The working group also suggested that perhaps penalties should be stronger for coaches caught attempting to recruit players from other schools before those players receive permission to be contacted. That might help curb tampering more than the current system in which coaches simply block the player from transferring on scholarship if they even suspect another school got in touch too early.

Gerald Herbert/AP

LSU coach Ed Orgeron recently blocked offensive lineman Willie Allen from transferring to TCU on scholarship. Orgeron had no problem allowing Allen to go almost anywhere else. For example, LSU granted permission for Allen to transfer to Miami if he wanted, where his first game after sitting out this season would have been against LSU. The (Baton Rouge, La.) Advocate and NOLA.com each reported that LSU’s block of TCU stemmed from a belief that TCU coaches had tried to contact Allen early. Those newspapers reported late last month that Allen would transfer to a junior college in Tyler, Texas. After a season there, he can transfer to any FBS school he wants on scholarship—including TCU.

But it shouldn’t be that hard for Allen to go where he wants on scholarship. And if LSU has proof TCU coaches jumped the gun, LSU’s administration should report that to the NCAA and settle the dispute that way. Allen, who would have had to sit out the 2017 season had he transferred to any FBS school, shouldn’t be doubly penalized. The players aren’t the property of the schools. Yes, the schools do plow resources into the players. But the players hold up their end of the bargain by providing football product that the schools sell to ticket-buyers and television networks for millions. The arrangement is not as one-sided as some coaches and ADs would have you believe.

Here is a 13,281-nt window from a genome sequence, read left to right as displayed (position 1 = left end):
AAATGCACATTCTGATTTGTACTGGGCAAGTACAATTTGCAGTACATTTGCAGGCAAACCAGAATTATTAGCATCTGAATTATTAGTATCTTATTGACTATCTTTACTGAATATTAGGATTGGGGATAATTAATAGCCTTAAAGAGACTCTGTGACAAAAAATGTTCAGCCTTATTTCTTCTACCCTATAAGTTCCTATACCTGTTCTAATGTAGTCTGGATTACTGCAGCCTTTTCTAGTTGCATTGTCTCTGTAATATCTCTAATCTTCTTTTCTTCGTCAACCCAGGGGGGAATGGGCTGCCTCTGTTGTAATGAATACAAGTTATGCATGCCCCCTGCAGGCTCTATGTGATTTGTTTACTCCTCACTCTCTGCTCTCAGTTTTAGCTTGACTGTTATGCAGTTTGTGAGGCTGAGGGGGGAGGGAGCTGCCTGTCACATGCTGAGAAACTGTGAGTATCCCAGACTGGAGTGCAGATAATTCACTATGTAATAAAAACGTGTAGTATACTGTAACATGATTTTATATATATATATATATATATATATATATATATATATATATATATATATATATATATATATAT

The working group tossed out a few potential outcomes for a new standard, which still may be a year or so away. One possibility was making any undergraduate transfer sit for a year (the current rule) but not allow the school the player is leaving to dictate where he or she can transfer on scholarship. Another possibility would remove the requirement to sit out a year. That would satisfy the hardcore NCAA reformers, but it probably stands no chance of passing. Still another suggestion is to adopt a rule similar to the one the SEC just tweaked for graduate transfers that would penalize schools who take graduate transfers—who can play immediately—who don’t finish their degrees.

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The second possibility probably has no shot at ever passing. Most schools simply aren’t going to go for completely unrestricted movement. But the difference between now and a few years ago is that the schools seem willing to meet the players in the middle and drop the absurd rules that allow coaches to limit where players can transfer on scholarship. In 2005, the NCAA and schools would have clung to the “You’ll do what we say and like it” model of governance. This group, either because of an injection of common sense or fear of further legal action, seems much more willing to compromise.

And here’s what the compromise should be. If you’ve read this space, you know the transfer rules can be amended quickly and easily to provide more freedom for the athletes while still giving them an incentive to stay at their first school. The new rules I suggested in May run fewer than 100 words and should work for everyone involved…

Undergraduates: All undergraduate transfers must sit out one year unless their previous school signs a waiver allowing them to play immediately. No school may block an athlete from receiving financial aid at another school.

Graduates: All graduates are allowed a one-time exception that allows them to transfer and play immediately. No school may block an athlete from receiving financial aid at another school, but a school may revoke the scholarship of a player who has graduated.